Parkinson’s podcast: Is the patient perspective the most important in research?

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Author: Parkinson's Life editorsPublished: 14 July 2016

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Portland Podcast patient perspectives lead

July’s podcast hears from leading Parkinson’s advocates who offer a patient perspective on both research and clinical care


Does the Parkinson’s community spend too much money on research and not enough on improving daily lives?

With the World Parkinson Congress (WPC) just a few months away, hosts Dave Iverson and Jon Palfreman invite two leading Parkinson’s advocates and educators, Pam Quinn and Sara Riggare, to discuss how they – as patients – view the world of research.

Pam Quinn was a professional dancer living in San Francisco when Parkinson’s arrived in her life 20 years ago, while Sara Riggare is an engineer and doctoral student at Karonlinska Institute in Stockholm, who first experienced symptoms as a teenager. Her research focuses on using patient perspectives to improve overall care.

In the podcast, both advocates give their opinions on what they hope can be accomplished at the WPC in Portland this September, and explore how we can determine the balance between funding research, and focusing on improving the daily lives of people with Parkinson’s.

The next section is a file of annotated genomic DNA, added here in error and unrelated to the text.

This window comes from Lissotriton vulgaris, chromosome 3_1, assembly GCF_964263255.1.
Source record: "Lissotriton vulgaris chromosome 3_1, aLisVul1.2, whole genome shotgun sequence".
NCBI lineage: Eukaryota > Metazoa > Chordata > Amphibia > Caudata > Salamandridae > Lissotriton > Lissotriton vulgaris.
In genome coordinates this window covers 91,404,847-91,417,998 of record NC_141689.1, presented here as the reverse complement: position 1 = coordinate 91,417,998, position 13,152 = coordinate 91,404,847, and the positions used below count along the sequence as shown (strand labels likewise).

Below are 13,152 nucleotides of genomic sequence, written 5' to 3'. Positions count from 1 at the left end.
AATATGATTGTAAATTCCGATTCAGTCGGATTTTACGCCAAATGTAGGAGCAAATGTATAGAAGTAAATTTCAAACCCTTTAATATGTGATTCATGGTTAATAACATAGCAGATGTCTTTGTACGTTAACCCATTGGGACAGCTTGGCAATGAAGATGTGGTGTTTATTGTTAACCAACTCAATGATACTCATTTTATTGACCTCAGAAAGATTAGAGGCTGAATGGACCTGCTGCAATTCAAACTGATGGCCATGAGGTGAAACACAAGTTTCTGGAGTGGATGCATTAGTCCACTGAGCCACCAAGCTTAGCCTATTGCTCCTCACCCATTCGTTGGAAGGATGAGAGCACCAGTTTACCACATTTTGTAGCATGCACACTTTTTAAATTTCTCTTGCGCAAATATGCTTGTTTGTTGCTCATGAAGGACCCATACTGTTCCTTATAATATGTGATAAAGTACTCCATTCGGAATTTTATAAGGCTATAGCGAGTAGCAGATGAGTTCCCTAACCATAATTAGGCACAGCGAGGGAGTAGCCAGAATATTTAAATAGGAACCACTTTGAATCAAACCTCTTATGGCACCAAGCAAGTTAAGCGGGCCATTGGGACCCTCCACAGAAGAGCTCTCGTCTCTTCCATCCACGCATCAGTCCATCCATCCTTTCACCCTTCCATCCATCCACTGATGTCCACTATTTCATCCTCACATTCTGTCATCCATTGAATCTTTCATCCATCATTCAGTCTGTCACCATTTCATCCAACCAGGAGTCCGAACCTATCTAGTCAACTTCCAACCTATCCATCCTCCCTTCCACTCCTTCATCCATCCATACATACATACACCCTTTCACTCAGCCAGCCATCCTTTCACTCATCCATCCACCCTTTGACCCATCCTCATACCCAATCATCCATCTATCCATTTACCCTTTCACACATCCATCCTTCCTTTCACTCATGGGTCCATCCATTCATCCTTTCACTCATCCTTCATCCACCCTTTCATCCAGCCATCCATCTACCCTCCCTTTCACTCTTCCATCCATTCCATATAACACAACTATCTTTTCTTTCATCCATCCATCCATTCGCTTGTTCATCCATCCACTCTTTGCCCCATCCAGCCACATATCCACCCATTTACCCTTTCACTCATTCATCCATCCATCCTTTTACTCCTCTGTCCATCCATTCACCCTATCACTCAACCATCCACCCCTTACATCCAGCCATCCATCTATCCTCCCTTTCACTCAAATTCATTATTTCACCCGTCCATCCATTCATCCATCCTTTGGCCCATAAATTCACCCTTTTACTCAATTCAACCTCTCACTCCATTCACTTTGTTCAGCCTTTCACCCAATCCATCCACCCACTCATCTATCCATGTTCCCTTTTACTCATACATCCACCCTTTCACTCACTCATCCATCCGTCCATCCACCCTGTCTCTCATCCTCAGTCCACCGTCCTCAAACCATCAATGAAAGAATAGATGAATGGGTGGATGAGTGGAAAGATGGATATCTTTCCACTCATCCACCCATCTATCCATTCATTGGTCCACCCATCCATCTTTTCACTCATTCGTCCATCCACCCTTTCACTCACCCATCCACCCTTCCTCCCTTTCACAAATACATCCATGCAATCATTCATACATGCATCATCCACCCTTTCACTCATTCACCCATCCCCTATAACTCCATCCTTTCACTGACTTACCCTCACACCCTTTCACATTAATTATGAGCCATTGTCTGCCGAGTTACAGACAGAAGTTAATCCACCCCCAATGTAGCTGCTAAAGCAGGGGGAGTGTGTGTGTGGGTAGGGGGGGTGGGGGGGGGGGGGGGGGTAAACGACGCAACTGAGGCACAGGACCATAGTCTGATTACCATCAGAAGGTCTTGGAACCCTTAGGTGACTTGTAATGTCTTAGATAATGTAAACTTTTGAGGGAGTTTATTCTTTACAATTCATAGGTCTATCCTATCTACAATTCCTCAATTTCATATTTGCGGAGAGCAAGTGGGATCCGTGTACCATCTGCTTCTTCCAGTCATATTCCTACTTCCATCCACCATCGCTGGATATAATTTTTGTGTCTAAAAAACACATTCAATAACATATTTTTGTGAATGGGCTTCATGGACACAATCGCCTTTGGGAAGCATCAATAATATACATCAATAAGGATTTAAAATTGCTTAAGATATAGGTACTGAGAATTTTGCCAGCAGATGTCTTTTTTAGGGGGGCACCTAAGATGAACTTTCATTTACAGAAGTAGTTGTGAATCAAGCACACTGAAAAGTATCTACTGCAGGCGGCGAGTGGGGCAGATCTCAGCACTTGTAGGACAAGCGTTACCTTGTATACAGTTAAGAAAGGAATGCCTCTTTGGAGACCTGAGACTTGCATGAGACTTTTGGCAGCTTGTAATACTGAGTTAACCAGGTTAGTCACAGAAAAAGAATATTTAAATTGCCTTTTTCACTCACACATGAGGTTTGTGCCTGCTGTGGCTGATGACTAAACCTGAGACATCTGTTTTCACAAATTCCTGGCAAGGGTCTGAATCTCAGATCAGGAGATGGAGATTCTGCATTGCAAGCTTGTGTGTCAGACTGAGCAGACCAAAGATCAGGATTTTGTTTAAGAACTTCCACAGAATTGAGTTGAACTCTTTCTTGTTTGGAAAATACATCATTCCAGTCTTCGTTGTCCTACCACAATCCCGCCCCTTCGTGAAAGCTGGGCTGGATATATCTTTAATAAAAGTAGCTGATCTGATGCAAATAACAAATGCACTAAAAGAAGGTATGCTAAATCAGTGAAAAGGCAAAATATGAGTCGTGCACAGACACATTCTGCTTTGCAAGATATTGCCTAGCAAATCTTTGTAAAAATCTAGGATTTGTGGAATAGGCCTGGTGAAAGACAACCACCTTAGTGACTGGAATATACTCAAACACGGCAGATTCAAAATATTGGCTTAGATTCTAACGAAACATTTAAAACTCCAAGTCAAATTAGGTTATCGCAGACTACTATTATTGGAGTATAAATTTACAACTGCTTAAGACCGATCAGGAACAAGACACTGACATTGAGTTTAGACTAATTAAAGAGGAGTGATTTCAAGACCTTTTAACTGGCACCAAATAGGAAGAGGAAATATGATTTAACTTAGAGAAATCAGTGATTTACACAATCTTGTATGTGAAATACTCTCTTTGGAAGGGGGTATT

The aim of the Portland Countdown series is to give listeners new perspectives on the latest advances in Parkinson’s research and treatment.

The shows, developed by the World Parkinson Coalition, are aired online on the first Tuesday of every month from June 2015 to September 2016 – when the 4th World Parkinson Congress takes place in Portland, Oregon, US. The podcasts are free and available for download.


The full schedule of show topics and guest speaker profiles is available here

Read more about Sara Riggare’s opinions on finding a cure for Parkinson’s here

Pam Quinn

Pam Quinn is a professional dancer who has had Parkinson’s disease for twenty years. She analyses patients’ physical functioning and tries to find creative physical solutions to problems posed by the condition

Pam Quinn

Sara Riggare

Sara Riggare is an engineer by training. She experienced her first symptoms of Parkinson’s disease aged 13, but wasn’t diagnosed until nearly 20 years later. Sara is currently a doctoral student at the Karolinska Institute in Stockholm and the topic of her research is “Personal observations as a tool for improvement in chronic disease”. She is an actively engaged patient with a vast network across the community and blogs at www.riggare.se.

Sara Riggare profile

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